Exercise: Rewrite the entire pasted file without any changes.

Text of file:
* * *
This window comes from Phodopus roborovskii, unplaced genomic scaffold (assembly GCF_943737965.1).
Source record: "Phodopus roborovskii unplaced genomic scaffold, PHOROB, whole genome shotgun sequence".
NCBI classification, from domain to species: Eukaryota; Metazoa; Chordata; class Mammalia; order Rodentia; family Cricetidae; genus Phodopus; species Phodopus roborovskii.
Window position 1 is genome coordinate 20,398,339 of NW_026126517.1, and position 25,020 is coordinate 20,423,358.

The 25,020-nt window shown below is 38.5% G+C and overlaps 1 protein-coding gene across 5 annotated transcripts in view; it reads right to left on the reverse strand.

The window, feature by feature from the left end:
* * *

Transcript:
This window comes from Phodopus roborovskii, unplaced genomic scaffold (assembly GCF_943737965.1).
Source record: "Phodopus roborovskii unplaced genomic scaffold, PHOROB, whole genome shotgun sequence".
NCBI classification, from domain to species: Eukaryota; Metazoa; Chordata; class Mammalia; order Rodentia; family Cricetidae; genus Phodopus; species Phodopus roborovskii.
Window position 1 is genome coordinate 20,398,339 of NW_026126517.1, and position 25,020 is coordinate 20,423,358.

The 25,020-nt window shown below is 38.5% G+C and overlaps 1 protein-coding gene across 5 annotated transcripts in view; it reads right to left on the reverse strand.

The window, feature by feature from the left end: